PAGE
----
On Saturday night two games of rugby were played. The first was bungled boring affair only redeemed by two acts of counter-attacking brilliance. The set-pieces were mangled,there was little inspiration or intelligence on set-piece attack as much of game was actually two games between the French playing rugby and the All Blacks playing their highly effective league-rugby hybrid game. New Zealand over the Henry years moved All Black rugby to a new level, but in playing a type of 'total football' whereby players all have the same skill set something has been lost. The game the All Blacks play is now closer to league than it is to rugby as it was played. Part of this is that The defensive lines are such that it becomes a crash and bash game. It is also that we have discovered that negative rugby can win, especially with a host of crash and bash players. This is why sonny bill was revelation, he brought subtlety new to current All Black rugby. Likewise the old fashioned skills of Beaudon Barrett and Ben Smith have brought something new to the team. But they rarely get to express them except on counter-attack. Nonu may be brutally effective, but he has killed positive back play. Slow half backs don't help, especially when the first five becomes a shoveller through necessity as opposing back lines are up so fast. We have too many forwards loitering all over the field looking to do our equivalent of the league mid-field hit-up. It is apparent too that this style only really succeeds when you have loosies on the top of their game. We sorely miss McCaw and Kaino, as well as what Thorne brought in the rucks and mauls.
The only acts of intelligence and subtlety are those rare moments of counter-attack that seem to be the only way we can score tries. The fact that the crowd in New Plymouth booed the French drop goal should tell us all we need to know. To boo a central skill exposes the mentality created by All Black rugby and the crowds who turn out for these experiences in corporate nationalism.
The difference with the rugby played between the Lions and Australia couldn't have been more striking. This was rugby in all its drama, passion, flair and structured brutality. It was how rugby should be played, with a clear distinction between backs and forwards, the desire to use set-pieces as forms of attack and defence, the use of the rolling maul. It was a game, a contest, a challenge to our senses, and not what increasingly seems to be hybrid game of the current All Blacks. The All Blacks probably would have beaten both teams- but it would have been a rugby tragedy if they had done so.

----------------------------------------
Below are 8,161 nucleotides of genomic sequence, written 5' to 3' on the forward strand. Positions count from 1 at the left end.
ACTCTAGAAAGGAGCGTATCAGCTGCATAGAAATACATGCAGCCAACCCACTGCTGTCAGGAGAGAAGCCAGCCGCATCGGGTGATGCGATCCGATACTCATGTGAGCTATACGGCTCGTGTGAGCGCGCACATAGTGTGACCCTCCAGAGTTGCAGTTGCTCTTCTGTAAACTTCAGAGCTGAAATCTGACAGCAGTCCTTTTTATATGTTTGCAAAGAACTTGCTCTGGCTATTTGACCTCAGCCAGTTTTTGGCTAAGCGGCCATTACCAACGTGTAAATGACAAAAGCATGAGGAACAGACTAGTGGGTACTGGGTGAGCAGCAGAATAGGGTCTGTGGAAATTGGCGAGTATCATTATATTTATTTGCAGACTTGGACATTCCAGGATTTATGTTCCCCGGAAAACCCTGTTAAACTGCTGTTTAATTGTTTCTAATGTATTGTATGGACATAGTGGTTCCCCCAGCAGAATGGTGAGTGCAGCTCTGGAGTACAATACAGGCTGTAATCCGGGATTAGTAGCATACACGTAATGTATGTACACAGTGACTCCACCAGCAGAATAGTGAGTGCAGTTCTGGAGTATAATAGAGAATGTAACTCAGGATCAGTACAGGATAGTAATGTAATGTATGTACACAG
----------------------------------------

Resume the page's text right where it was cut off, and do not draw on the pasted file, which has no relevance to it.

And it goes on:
Is it the coaching? perhaps. Is it the types of players who now reach All Black status? perhaps. Is it a reflection of the way that NZ rugby crowds can be divided into those that want rugby and those that want the 'winning entertainment experience?' most certainly. All Black rugby attracts a different type of crowd to that who attend Super Rugby and the ITM cup. It is not about the rugby played, it is about 'The ABs winning'- and that is the central issue.
Thankfully we can forget the current All Black rugby experience for a couple of months and wtach the Lions play rugby- and watch the rugby of the Super 15.
The All Blacks can return to playing rugby- and we may lose test in the process- but I would rather have the drama and passion of a proper ruby game- even if we lost than the boring hybrid we are currently inlficted with.
We need forwards to be forwards and backs to be backs. We need to return to the dark arts of the scrum and to reinstate the rolling maul. We need half-backs who not only can pass long and fast, but also take control of a game. We need a midfield that has subtlety. Conrad Smith has been a standout in the past but has now gone one season too long. He is very good- but never has been in the class of O'Driscoll. Nonu exemplifies the type of player and rugby we need to move away from. We need loosies who attend to core business. Yet the players are there in New Zealand rugby:
Full Back:Beaudon Barrett
Wings: Julian Savea, Israel Dagg
Centre: Ben Smith
2nd 5: Dan Carter
1st 5: Aaron Cruden
Halfback: TJ Perenara
No 8: Kieran Read
Openside: Richie McCaw
Blindside: Stephen Luatua
Locks: Sam Whitelock, Brodie Retallick
Props: Owen Franks, Ben Franks
Hooker: James Parsons